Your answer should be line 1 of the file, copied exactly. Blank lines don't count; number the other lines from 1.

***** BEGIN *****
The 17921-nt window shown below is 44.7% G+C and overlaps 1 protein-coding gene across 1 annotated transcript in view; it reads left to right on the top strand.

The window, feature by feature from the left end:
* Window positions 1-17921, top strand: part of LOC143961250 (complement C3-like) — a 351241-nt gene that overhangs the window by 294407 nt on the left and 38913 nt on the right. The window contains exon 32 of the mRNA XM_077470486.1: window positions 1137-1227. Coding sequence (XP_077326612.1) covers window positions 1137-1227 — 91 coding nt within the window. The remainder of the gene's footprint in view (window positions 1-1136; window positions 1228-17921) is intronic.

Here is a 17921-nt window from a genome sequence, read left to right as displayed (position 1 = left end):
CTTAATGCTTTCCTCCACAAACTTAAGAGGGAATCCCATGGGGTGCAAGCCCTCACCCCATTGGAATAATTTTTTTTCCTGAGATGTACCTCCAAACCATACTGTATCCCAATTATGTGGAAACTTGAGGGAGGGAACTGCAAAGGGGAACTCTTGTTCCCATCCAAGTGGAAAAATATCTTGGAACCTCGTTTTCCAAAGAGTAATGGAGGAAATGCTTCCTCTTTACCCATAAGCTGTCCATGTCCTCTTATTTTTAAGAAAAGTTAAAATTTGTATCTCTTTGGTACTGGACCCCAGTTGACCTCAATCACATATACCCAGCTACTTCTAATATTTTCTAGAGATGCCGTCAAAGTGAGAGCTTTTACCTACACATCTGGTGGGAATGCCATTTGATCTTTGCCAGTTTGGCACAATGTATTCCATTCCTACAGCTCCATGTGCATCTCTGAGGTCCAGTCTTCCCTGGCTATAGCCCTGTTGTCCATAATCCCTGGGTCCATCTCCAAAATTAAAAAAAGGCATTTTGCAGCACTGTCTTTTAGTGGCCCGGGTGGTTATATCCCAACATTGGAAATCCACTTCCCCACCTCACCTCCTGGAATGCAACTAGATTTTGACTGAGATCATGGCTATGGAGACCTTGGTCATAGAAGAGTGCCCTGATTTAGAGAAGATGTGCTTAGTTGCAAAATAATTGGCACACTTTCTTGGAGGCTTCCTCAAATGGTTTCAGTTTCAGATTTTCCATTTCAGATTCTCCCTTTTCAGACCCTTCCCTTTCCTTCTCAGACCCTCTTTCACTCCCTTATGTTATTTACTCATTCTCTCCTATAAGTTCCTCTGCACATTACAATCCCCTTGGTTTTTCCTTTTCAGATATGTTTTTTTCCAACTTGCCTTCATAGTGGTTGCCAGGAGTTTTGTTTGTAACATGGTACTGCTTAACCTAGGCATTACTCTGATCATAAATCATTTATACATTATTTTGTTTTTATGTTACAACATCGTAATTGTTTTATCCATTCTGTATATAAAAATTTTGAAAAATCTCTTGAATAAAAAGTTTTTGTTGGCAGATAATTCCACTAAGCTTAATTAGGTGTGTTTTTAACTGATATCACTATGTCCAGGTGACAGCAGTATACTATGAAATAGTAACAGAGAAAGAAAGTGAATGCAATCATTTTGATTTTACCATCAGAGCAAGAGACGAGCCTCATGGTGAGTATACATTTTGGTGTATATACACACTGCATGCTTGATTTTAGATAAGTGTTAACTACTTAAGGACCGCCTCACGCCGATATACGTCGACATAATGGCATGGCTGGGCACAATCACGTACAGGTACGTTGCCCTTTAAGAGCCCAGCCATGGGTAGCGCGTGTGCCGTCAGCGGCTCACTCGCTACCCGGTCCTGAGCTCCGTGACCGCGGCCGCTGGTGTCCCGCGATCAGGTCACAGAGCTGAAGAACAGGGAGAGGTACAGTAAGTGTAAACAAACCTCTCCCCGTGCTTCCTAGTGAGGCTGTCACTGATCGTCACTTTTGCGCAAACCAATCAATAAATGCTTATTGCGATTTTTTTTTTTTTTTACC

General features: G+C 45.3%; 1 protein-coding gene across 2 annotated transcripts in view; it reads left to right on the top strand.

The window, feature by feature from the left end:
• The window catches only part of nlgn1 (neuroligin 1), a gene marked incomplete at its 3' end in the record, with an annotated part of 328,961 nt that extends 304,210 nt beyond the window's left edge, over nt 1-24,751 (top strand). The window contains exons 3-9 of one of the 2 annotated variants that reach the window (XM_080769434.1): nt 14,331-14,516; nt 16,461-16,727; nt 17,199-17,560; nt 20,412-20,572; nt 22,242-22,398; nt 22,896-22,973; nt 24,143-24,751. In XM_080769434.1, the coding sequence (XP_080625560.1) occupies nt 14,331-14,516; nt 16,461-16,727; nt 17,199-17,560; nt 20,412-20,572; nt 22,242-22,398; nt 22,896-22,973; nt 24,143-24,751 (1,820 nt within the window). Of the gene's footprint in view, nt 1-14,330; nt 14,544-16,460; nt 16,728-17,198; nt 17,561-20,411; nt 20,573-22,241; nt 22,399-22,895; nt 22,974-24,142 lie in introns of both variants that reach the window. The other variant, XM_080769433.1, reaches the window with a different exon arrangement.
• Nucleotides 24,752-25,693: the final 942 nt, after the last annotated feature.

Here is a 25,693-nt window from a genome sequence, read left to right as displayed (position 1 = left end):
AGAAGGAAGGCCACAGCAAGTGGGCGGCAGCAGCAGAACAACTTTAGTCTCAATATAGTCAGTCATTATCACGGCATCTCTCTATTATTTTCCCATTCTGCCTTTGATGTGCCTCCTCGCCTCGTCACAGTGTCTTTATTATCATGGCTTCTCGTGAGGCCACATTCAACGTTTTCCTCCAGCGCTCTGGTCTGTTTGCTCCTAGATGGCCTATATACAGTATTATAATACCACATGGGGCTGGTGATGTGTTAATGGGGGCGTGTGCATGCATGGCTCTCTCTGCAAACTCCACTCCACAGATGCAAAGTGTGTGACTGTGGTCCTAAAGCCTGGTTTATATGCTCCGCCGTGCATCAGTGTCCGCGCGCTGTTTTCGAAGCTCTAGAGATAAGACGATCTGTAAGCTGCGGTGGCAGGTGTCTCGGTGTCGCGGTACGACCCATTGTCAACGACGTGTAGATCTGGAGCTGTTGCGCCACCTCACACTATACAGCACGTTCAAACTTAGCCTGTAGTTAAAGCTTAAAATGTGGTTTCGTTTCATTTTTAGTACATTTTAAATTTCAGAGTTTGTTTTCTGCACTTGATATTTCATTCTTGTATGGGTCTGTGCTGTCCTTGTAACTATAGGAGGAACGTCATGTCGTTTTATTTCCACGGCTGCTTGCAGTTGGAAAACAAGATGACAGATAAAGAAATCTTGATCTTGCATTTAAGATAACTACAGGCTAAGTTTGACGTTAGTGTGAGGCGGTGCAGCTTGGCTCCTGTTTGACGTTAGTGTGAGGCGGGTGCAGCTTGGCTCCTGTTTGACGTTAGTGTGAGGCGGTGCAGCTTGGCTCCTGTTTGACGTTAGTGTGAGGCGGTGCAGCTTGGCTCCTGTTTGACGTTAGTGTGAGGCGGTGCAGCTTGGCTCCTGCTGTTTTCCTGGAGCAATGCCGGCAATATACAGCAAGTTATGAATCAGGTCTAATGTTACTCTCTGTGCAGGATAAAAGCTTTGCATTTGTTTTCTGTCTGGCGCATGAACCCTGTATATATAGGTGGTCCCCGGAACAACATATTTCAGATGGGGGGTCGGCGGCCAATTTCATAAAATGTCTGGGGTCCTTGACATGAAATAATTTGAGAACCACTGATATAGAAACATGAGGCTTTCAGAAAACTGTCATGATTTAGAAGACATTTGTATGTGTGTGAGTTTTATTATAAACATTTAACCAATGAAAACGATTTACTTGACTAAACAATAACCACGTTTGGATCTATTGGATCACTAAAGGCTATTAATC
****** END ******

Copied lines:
The 17921-nt window shown below is 44.7% G+C and overlaps 1 protein-coding gene across 1 annotated transcript in view; it reads left to right on the top strand.